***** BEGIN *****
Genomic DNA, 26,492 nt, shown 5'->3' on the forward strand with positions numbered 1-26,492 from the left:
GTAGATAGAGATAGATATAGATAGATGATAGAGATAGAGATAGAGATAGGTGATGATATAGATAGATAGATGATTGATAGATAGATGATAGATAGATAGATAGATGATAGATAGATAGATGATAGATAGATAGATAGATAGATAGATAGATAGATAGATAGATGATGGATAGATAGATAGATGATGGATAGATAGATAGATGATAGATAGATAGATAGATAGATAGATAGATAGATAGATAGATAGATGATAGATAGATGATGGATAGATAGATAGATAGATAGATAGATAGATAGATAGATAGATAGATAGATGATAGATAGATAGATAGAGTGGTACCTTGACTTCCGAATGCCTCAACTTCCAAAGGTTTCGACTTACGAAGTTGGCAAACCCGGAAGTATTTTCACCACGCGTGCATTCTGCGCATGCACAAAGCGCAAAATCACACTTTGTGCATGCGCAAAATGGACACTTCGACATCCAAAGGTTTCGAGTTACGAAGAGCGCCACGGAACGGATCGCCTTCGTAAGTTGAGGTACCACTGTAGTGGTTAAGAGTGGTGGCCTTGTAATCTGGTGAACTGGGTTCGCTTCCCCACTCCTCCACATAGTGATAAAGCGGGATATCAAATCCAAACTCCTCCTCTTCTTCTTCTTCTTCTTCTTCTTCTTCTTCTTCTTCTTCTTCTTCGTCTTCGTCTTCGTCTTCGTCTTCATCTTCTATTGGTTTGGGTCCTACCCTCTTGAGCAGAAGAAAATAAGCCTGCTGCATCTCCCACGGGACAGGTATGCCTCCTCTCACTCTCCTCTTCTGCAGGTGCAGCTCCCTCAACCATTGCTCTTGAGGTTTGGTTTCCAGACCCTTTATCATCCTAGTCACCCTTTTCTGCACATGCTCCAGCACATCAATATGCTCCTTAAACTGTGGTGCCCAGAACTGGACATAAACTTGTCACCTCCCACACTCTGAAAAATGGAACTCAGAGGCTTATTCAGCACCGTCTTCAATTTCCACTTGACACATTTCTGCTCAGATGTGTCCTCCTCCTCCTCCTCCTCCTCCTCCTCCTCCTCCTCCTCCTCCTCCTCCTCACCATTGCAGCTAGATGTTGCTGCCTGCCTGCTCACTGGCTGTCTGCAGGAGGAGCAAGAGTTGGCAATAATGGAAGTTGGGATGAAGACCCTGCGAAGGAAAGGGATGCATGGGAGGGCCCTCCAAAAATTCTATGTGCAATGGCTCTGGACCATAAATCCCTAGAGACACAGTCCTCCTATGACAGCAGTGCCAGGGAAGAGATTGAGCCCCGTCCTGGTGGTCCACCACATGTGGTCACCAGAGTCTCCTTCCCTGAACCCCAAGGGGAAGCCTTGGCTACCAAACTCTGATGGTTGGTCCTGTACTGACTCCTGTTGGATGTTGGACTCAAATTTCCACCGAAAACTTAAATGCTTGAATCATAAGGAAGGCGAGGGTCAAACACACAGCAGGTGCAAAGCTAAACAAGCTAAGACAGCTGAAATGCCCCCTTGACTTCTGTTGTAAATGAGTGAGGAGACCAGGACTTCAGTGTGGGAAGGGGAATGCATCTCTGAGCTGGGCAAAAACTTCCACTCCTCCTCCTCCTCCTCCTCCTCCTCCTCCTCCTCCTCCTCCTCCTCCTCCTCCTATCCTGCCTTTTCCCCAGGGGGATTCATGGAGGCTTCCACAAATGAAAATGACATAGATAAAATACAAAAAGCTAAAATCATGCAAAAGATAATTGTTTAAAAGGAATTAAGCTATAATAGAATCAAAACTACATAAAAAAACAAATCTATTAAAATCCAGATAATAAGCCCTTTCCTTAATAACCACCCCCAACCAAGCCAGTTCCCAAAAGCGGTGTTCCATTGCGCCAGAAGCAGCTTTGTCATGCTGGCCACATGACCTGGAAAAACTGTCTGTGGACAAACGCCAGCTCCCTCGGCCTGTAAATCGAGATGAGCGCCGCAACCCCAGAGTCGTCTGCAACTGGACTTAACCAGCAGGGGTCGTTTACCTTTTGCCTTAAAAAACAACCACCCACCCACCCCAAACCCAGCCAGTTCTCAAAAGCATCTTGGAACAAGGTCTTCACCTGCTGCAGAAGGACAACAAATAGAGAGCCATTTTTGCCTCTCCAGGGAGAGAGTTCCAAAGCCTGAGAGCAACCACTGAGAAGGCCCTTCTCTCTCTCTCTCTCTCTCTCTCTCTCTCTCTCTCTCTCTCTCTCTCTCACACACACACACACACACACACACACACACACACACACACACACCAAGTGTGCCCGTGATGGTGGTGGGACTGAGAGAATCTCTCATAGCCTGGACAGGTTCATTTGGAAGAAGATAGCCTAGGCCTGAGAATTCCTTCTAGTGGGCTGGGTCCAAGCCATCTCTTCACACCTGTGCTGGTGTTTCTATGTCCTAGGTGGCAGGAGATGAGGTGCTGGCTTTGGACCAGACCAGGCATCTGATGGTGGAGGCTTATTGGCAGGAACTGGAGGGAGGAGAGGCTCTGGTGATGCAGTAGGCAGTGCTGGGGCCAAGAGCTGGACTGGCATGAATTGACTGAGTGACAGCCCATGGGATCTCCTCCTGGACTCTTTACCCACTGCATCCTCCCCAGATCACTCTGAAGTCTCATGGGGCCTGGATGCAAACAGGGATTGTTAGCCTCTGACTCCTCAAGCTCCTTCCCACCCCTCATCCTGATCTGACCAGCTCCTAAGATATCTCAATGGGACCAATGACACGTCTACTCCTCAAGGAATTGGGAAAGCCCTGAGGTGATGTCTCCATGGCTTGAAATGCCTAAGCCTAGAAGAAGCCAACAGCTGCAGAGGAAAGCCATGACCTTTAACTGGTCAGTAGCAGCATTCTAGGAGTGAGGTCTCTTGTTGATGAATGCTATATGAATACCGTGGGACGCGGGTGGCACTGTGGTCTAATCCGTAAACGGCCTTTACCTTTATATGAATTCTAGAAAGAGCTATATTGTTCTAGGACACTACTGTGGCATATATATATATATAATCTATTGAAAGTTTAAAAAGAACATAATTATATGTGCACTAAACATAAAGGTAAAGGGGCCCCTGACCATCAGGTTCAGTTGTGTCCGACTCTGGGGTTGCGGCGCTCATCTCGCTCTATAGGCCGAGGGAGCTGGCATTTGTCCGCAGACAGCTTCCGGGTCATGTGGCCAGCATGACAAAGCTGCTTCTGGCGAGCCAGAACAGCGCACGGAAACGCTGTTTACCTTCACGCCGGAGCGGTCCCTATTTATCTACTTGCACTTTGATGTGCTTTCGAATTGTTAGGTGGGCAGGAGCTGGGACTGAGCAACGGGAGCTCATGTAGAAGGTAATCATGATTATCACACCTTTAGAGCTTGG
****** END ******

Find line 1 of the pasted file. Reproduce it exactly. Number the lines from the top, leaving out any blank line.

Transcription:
Genomic DNA, 26,492 nt, shown 5'->3' on the forward strand with positions numbered 1-26,492 from the left: